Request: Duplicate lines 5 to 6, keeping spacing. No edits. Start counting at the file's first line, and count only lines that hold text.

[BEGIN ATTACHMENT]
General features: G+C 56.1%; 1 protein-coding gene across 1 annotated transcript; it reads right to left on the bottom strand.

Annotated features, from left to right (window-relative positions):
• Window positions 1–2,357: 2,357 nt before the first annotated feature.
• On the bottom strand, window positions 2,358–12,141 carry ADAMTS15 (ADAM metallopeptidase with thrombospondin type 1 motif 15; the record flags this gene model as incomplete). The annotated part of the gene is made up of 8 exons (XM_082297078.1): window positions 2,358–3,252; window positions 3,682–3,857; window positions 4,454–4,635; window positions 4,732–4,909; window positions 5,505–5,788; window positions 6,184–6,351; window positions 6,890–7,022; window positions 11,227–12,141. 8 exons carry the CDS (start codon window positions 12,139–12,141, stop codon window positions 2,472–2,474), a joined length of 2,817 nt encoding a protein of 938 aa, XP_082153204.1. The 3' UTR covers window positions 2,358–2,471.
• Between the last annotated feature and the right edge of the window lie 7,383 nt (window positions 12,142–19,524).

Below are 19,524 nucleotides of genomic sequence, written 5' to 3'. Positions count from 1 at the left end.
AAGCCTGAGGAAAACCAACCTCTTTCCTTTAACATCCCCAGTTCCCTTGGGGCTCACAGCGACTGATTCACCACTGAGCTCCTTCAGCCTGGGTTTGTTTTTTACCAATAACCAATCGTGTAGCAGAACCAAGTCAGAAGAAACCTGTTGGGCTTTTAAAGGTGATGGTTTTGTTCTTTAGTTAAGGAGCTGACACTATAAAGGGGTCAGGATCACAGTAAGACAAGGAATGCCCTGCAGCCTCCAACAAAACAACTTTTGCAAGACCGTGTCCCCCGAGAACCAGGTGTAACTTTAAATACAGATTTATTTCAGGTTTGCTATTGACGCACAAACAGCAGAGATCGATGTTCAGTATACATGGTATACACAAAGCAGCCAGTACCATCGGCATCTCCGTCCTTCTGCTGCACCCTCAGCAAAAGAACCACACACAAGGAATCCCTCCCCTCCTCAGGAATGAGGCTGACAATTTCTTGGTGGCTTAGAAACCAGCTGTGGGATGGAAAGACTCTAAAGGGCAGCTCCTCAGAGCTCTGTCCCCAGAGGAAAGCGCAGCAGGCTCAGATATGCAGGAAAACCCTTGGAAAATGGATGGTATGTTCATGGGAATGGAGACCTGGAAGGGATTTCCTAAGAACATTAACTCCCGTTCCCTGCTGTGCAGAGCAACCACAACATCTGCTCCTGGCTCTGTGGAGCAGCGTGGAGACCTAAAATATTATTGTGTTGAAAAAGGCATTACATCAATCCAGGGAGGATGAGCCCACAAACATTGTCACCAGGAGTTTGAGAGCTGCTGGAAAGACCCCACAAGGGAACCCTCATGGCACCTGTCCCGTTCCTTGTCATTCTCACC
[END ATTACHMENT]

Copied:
• Between the last annotated feature and the right edge of the window lie 7,383 nt (window positions 12,142–19,524).

Below are 19,524 nucleotides of genomic sequence, written 5' to 3'. Positions count from 1 at the left end.